Models artists could learn from: Upper – a detail from St Manchan’s shrine, a replica of which was housed in the National Museum. Lower – The Christ Enthroned Page from the Book of Kells

This was the most popular style of art at the time for all kinds of objects and it’s not hard to understand why. First of all, the interlacing itself is delightful, quirky and complex and full of tiny surprises. Secondly, the Revivalist motifs were taken from a rich treasury of sacred and secular Medieval objects that formed the nucleus of the displays in the National Museum, which opened its doors in 1877. The Tara Brooch (below), for example, created a sensation when it was found it 1850 and instantly became a viral sensation, with thousands of copies being made.

Thirdly, and perhaps most importantly, here was now a truly indigenous art of which we could be justly proud. In an era of evolving nationalism, images conjuring up a glorious Christian past, replete with our own saints, literature and high art, was a reminder of what we had once been and what we had lost as a nation.

The Shrine of St Patrick’s Bell – not only a beautiful object but a potent symbol of what was seen as a Golden Age in Ireland of learning and piety

While their figurative designs remained conventional – think bearded men in long robes or saintly women in nuns’ habits, all in the style of renaissance paintings – the artists at Watsons had fun developing increasingly elaborate frames and canopies to surround their figures. Added to this was a mastery of Irish lettering styles, deployed to great effect whether the text was in Irish, English or Latin.

The use of interlacing and an Irish lettering style. Two continuous ribbons link the upper and lower surrounds, with the corner interlacing twisting around them. The Irish script was still being taught to us in school in the 1950s and 60s 

The net result was the development, in the hands of the expert and talented designers and painters at the Watson studio, of a hybrid style of stained glass window unique to Ireland – the overlayering of conventional objects of worship with the originally pre-Christian and later Early Christian/Early Medieval decorative style that came to be labelled ‘Celtic Revival’ at the end of the nineteenth century.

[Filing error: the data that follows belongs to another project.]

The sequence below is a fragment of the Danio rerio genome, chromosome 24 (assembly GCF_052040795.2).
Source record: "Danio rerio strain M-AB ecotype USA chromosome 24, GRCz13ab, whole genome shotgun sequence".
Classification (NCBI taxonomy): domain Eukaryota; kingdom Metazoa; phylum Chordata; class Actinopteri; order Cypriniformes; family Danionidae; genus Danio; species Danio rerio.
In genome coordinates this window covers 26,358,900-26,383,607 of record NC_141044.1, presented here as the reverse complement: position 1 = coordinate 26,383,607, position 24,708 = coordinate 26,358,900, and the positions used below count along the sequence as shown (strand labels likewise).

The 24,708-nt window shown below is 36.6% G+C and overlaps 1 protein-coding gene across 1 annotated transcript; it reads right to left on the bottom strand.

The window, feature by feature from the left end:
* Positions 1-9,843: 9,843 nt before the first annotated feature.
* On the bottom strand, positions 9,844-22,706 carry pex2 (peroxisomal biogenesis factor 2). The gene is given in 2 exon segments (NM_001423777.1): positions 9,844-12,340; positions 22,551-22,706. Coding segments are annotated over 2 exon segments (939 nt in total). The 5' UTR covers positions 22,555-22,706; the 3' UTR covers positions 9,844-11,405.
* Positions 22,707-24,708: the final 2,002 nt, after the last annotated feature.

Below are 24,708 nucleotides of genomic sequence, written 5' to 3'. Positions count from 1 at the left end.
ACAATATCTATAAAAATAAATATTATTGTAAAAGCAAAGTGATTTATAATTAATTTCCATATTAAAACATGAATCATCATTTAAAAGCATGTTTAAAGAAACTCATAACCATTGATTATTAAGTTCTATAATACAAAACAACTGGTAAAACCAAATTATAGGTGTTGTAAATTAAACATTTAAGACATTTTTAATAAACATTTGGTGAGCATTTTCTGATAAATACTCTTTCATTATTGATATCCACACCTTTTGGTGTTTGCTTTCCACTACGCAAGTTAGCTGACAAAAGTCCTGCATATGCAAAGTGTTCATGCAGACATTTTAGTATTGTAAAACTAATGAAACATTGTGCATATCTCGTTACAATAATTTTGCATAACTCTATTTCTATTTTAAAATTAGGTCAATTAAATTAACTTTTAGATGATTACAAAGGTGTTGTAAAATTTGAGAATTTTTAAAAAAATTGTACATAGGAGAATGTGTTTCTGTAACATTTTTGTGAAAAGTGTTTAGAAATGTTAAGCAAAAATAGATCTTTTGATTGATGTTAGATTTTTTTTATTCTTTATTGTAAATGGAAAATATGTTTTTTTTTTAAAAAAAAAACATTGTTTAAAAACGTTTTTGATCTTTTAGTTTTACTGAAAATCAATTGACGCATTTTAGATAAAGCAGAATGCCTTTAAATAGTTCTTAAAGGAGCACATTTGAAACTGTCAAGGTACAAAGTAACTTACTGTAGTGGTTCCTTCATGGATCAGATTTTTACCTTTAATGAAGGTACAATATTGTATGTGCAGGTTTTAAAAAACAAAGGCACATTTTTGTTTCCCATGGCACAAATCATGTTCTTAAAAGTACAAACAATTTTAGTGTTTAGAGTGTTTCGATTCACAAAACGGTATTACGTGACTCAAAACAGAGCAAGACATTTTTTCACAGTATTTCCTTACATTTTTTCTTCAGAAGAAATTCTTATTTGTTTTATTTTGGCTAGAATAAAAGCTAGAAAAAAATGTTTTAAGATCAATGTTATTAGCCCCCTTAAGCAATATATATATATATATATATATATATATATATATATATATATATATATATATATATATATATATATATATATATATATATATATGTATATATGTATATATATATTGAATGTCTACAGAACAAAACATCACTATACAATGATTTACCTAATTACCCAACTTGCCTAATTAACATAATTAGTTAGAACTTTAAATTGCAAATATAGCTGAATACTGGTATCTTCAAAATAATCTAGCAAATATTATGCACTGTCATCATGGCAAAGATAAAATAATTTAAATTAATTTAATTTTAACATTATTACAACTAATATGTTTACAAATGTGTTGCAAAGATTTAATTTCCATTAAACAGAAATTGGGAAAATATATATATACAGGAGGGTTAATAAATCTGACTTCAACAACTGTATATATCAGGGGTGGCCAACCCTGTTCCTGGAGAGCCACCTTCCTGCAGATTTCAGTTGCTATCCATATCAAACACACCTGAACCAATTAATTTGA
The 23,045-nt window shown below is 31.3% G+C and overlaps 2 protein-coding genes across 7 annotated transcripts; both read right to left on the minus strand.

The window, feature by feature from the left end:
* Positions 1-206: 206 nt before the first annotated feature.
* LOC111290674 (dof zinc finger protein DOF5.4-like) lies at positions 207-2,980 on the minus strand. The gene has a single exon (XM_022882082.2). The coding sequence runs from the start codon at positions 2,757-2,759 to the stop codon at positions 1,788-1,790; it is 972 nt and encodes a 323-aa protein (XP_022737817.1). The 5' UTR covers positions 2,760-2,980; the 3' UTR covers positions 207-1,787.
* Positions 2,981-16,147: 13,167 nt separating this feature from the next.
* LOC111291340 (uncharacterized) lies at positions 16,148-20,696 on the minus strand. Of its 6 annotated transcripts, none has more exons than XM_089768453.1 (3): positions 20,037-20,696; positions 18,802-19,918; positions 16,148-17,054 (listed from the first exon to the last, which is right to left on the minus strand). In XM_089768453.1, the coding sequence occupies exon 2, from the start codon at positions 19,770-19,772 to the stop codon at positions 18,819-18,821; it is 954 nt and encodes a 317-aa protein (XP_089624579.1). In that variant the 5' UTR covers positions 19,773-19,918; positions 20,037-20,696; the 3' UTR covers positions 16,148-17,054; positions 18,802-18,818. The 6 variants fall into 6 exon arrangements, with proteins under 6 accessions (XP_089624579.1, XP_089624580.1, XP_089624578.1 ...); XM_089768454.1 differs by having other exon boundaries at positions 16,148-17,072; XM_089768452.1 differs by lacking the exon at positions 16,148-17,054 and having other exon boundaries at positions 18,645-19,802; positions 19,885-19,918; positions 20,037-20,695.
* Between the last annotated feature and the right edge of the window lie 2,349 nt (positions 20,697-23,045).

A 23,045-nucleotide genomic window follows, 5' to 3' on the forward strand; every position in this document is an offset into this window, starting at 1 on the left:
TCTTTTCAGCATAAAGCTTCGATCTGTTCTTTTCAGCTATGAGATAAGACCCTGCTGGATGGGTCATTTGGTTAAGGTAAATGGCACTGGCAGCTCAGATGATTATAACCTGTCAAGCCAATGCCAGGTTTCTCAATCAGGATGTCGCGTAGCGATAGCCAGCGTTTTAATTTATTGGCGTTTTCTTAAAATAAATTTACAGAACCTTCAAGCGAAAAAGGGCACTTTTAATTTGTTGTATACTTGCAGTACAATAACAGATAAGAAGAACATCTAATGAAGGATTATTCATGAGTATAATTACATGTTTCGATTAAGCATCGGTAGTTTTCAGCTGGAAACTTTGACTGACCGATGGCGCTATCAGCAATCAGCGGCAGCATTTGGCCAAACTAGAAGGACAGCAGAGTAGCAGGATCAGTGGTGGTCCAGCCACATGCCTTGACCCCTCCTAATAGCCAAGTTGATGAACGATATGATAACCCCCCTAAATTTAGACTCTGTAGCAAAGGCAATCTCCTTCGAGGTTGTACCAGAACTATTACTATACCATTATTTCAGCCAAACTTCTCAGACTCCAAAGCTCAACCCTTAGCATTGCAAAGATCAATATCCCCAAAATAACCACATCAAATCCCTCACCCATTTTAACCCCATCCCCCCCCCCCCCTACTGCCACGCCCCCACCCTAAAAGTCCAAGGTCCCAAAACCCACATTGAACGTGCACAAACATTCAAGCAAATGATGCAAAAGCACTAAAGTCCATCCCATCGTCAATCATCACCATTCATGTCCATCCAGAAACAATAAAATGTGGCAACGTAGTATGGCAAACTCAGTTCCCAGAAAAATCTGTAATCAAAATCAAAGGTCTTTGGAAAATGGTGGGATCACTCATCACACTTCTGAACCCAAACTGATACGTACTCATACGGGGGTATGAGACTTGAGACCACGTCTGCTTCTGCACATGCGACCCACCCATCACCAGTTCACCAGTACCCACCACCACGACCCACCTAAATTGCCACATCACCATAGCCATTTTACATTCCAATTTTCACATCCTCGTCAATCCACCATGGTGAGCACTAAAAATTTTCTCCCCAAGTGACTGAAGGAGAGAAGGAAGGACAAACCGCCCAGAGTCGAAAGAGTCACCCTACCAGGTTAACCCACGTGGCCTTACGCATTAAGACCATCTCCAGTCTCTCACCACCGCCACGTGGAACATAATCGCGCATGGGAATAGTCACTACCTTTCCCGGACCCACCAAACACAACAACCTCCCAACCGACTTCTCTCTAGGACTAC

St Carthage, from his eponymous Catholic church in Lismore, Co Waterford. Details include the Book of Lismore, the Lismore Crozier (on display at the National Museum) and a whole galaxy of interlace motifs for the clothing and decorative surround

Next week – examples of Watsons’ use of Revivalist motifs and where to go to see them, as well as some original cartoons, now housed in the Crawford Gallery in Cork. I leave you with a detail from one of the windows employing interlace and lettering – but can you spot the signature?

**Much gratitude to Vera Ryan who has generously shared her Watson expertise with me, and to the Crawford Art Gallery for allowing access to the Watson Archive. I recommend Vera Ryan’s article Divine Light: A Century of Stained Glass in the Summer 2015 edition of the Irish Arts Review for those who would like to learn more about Watsons of Youghal.